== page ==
Thursday, June 20, 2019

The Megatropolis of Ancient Andean Peru

In the ancient Latin Language, the word metropolis, which was borrowed from the Greek, meant “chief town or capital city of a province,” and was first used in English in the 13th century referencing “metropol” or “metropolitan” “pertaining to or belonging to a metropolis.” It was also found in 1530 referencing a “seat of a metropolitan bishop.”
    The word was used initially in the Greek for “Mother City,” and referenced a large city or conurbation which was a significant economic, political, and cultural center for a country or region, and an important hub for regional or international connections, and sent out settlers into the surrounding areas. This was later generalized to a city regarded as a center of a specified activity, or any large, important city in a nation.
    In ancient Peru, there is one area that exemplifies this definition more than any other and that is the area of today’s Lima and southward to Pachacamac, an overall area of more than a thousand square miles (by comparison New York City 468 square miles; Los Angeles is 503 square miles, and Mexico City is 573 square miles).
    The massive ancient buildings of Pachacamac and Lima, the Nephite Capital City and its Broad Urban Design is a true metropolitan conurbation that stretches along the central coast of Peru and into the Chillón, Rímac, and Lurín valleys where construction has developed and spread to link areas to create a single urban settlement.
    Lima is one of the most interesting and challenging cities in South America with a huge archaeological, historical and cultural past. Long before the Common Era until the arrival of the Spaniards numerous highly advanced cultures settled the area of today's Lima. Even today they amaze the viewer and historian with their complex skills in construction, agriculture and arts.
    There are to date about 250 discovered pyramidal and archaeological sites, many of which have only been uncovered in recent years. These huacas (sacred place) or archaeological complexes include sites that were at least partially spared from destruction and deterioration as the modern sprawl of this region swept over the entire Lima to Pachacamac complex. Some of these ruins stand out right in the middle of the huge metropolis as a permanent reminder of the great ancient cultures in the region.
    The area of today's Lima City and Province has been already inhabited for many thousands of years. That's the reason why you will find hundreds of ancient settlements hidden somewhere in Lima and the surroundings. But only around 250 archaeological sites and huacas in the capital are registered with the National Institute of Culture.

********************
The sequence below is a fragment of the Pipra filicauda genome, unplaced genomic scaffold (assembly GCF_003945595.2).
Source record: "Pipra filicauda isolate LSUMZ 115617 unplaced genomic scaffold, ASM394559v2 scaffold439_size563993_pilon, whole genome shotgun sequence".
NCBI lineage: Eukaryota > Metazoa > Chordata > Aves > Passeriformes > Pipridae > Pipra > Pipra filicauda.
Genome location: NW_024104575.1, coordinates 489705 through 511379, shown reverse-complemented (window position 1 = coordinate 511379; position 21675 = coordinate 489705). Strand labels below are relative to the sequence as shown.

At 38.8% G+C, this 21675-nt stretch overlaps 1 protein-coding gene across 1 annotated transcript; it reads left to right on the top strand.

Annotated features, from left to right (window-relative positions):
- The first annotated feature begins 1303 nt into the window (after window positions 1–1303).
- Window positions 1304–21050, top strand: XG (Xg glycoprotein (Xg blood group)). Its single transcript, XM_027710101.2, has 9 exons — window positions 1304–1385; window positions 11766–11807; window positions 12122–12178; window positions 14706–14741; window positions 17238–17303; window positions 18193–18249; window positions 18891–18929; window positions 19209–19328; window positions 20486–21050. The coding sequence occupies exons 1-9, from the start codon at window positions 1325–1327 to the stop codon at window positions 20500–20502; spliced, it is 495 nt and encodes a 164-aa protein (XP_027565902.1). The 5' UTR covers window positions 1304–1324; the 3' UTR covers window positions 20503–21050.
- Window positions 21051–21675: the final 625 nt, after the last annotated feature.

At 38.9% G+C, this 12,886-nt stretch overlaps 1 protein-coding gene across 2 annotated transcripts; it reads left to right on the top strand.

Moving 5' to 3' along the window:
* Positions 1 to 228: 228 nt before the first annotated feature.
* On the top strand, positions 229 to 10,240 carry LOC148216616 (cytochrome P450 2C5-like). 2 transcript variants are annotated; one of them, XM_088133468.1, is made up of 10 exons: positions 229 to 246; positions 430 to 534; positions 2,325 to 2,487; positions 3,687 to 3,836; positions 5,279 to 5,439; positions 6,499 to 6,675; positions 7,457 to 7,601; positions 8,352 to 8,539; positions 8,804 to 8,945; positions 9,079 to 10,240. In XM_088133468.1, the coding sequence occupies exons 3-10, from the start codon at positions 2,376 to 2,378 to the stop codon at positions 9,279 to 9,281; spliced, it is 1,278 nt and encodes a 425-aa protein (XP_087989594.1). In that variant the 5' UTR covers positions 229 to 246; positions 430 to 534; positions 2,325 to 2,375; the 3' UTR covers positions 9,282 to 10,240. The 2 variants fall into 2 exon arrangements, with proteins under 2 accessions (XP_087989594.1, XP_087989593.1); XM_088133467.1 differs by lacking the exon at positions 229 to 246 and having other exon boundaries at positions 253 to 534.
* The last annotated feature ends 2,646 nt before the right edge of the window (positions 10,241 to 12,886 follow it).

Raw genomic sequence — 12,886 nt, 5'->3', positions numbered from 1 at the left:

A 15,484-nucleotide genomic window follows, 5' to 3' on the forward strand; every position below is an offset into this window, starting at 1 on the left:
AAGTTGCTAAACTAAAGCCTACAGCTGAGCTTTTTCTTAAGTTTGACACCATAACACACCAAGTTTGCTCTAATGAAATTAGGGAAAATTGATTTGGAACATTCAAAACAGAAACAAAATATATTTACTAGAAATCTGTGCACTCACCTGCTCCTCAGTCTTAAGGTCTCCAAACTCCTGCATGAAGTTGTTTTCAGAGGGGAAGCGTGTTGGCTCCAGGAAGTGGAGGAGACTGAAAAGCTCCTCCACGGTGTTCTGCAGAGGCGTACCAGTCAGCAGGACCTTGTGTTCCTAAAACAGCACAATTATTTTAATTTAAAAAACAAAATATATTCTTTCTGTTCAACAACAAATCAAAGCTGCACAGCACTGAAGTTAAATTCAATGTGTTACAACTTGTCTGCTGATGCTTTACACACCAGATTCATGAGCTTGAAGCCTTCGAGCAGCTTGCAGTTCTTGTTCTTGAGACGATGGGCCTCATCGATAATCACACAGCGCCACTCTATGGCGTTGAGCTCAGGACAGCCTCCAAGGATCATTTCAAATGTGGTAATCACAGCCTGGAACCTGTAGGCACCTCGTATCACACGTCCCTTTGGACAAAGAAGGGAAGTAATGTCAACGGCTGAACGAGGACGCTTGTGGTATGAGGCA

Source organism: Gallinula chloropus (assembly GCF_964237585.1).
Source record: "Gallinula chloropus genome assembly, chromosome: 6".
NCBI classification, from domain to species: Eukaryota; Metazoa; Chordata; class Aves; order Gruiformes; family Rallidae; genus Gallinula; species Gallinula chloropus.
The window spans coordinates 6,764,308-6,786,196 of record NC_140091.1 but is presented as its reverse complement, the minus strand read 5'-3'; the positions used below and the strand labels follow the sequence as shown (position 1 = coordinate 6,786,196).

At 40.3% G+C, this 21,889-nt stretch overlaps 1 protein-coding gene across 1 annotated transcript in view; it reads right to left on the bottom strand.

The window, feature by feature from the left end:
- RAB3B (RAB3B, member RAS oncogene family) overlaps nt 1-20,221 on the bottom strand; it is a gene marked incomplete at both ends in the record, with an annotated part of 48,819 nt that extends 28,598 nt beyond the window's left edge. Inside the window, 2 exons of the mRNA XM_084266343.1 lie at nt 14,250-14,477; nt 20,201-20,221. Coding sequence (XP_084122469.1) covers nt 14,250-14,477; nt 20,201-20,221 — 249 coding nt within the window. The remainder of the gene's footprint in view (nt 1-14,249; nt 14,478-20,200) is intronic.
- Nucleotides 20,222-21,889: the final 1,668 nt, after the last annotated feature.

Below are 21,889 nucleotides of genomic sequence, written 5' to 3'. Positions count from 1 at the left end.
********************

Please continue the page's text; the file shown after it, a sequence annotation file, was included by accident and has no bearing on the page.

From Lima in the north to Pachacamac in the south, these 250 archaeological sites command great attention for their contribuiton to the knowledge of this ancient area

These ancient historical sites and buildings are spread over the traditional and modern districts of Lima. Explorers and archaeologists rediscovered a few hundred years back many of these historical monuments, but their findings were until generally ignored until only a few years ago. Unfortunately today only a few huacas are cared for, preserved, restored or investigated in an appropriate manner. Most of the valuable reminders of Lima's rich archaeological and historical past seem to be forgotten.
    Most sites are totally neglected, left to deteriorate and exposed to Lima’s urban expansion. There are, as an example, residences, small plantations, rubbish, a soccer field or even a garage in an archaeological complex or on top of an ancient temple. It is not surprising to see major roads literally cutting through a historical complex.
    Yet, at one time, this ancient metropolis covered more than a thousand square miles, larger than any modern city, with hundreds of known ancient sites, and several hundred more believed to have been permanently covered over by modern expansion nd building in the area.
    Fortunately, awareness of ancient cultures has grown over the past few years in Andean Peru, and thanks to the efforts of the Peruvian government, the Municipality of Lima, cultural institutions, archaeologists, companies and private citizen projects, Peru has started to save at least a few of these ancient relics. Huacas like "Huaca Mateo Salado" in Pueblo Libre, "Huaca Santa Cruz" in San Isidro, "Huaca Santa Catalina" in La Victoria, "Huaca Huantille" in Magdalena, "Huaca San Borja" in San Borja, "Huaca Rosada" in San Miguel, "Huaca Capillo" in Ventanilla and the "Archaeological Complex of Puruchuco" are being preserved from further deterioration, investigated and restored. These enormous efforts and the costs involved are opening the door to more and greater knowledge of the civilization that started these sites more than two thousand years ago.